This week capped off a terrible month for Sony, as the movie giant cancelled the release of the Seth Rogan & James Franco movie The Interview. The movie about two journalists recruited to kill Kim Jong Un had already enraged the North Korean leadership, and certain hackers followed this up by releasing huge amounts of data stolen from Sony, and threatening attacks on cinemas showing The Interview. So what did the hackers actually steal? Were they North Koreans? And how could Sony cancel an entire movie?
Sony’s misery began back in November, when hackers released private emails, scripts and even entire unreleased movies. More importantly for Sony’s employees though, private financial data of employees was also stolen. This received less coverage in the media then the often embarrassing emails, such as Sony executives discussing which ‘black’ movie President Obama might enjoy, or the fact that Channing Tatum communicates exactly like his character in 21/22 Jump Street.
The hacks were followed up later in December with threats of a “9/11 style attack” on cinemas that showed The Interview, saying that Sony was breaching human rights by making a movie about the assassination of the North Korean leader. Cinema chains took this seriously, and most of the biggest chains in the country indicated to Sony that they would not show the movie, leaving the company with no choice but to cancel its cinematic release. This led to huge criticism, even from President Obama, who said that he wished Sony had talked to him first.
So is North Korea behind this? The FBI certainly thinks so, announcing yesterday that the attack originated in the country. The US government has also said that it will take steps to retalitate against what Obama described as an act of “cyber-vandalism”. Others have said they’re not so sure, pointing to the fact that the movie was only mentioned by hackers weeks after the initial hack, and even suggesting that the media encouraged the hackers to launch an attack on the film’s release. Some also doubt the country’s capabilities. Not knowing much about hacking, it’s hard for me to say. However, it would not surprise me if North Korea was responsible. The country regularly provokes South Korea and the West – to get attention, to distract, or simply due to its own unfathomable internal politics. While unbelievably petty, this cyberattack would be part of that pattern.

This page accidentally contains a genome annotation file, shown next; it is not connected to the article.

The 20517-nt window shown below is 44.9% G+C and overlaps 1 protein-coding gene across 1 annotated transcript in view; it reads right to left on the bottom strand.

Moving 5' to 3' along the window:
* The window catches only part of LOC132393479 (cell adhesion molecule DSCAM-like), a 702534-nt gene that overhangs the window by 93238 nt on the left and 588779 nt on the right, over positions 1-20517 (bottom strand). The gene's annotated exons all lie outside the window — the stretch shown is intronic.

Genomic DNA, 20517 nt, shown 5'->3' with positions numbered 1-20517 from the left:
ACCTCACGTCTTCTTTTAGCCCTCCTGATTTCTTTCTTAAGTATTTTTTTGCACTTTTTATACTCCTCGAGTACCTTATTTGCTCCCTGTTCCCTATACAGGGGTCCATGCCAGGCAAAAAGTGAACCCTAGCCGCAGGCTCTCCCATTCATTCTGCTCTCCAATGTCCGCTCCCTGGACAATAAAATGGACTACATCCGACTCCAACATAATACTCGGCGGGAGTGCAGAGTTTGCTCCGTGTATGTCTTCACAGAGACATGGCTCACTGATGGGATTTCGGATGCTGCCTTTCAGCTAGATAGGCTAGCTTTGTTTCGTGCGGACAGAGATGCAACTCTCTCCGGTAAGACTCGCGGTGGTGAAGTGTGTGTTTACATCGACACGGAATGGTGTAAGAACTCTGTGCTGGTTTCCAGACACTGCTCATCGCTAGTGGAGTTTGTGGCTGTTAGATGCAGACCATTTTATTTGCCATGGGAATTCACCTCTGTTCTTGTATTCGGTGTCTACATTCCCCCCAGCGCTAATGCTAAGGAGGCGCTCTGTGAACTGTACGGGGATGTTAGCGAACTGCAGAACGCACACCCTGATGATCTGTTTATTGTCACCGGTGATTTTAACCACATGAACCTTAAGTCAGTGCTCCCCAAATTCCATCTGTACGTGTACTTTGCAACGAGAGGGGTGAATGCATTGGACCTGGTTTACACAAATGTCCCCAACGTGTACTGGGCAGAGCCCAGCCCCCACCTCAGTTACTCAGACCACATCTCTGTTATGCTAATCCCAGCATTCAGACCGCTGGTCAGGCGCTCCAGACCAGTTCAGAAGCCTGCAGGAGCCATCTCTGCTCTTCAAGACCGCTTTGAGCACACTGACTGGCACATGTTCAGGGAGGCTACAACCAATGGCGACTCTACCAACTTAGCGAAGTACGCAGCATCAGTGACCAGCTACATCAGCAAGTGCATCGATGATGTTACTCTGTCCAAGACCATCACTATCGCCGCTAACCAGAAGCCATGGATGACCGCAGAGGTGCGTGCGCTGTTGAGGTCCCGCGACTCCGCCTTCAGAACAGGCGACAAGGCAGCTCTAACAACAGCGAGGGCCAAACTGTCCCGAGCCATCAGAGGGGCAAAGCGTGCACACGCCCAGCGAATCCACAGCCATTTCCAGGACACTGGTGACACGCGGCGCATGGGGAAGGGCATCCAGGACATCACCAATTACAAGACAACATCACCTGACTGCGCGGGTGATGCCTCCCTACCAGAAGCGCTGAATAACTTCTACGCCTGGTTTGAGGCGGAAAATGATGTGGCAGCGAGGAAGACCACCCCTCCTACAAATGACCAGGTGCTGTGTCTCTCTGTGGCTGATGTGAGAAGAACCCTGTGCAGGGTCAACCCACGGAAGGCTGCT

What is certain though is that the response of the cinema chains was extremely cowardly. To some extent Sony was forced to cancel the film, as they rely on the cinemas to show it. But to refuse to show a movie because mysterious hackers – or even North Korea – tell you not is ridiculous. For one, the chance that the threats can be carried out is extremely small. These are hackers we’re talking about, not Al-Qaeda. No matter who they are, pulling a movie in the face of threats gives the hackers a huge win, and provides enormous incentive to try actions like this again. Fear of getting attacked (or worse, sued), won out over reason. The sight of the most powerful country on earth not showing a movie because someone on the internet told them not to is just embarrassing. And if North Korea is behind it, US companies are letting a foreign dictator tell them what they can watch.
The whole thing is so crazy that it seems almost like a publicity stunt for The Interview. America prides itself on its strength and refusal to back down. A truly American response to this would be to go ahead with the release, and hold the premiere – of what is by all accounts not a fantastic movie – right in the middle of Times Square.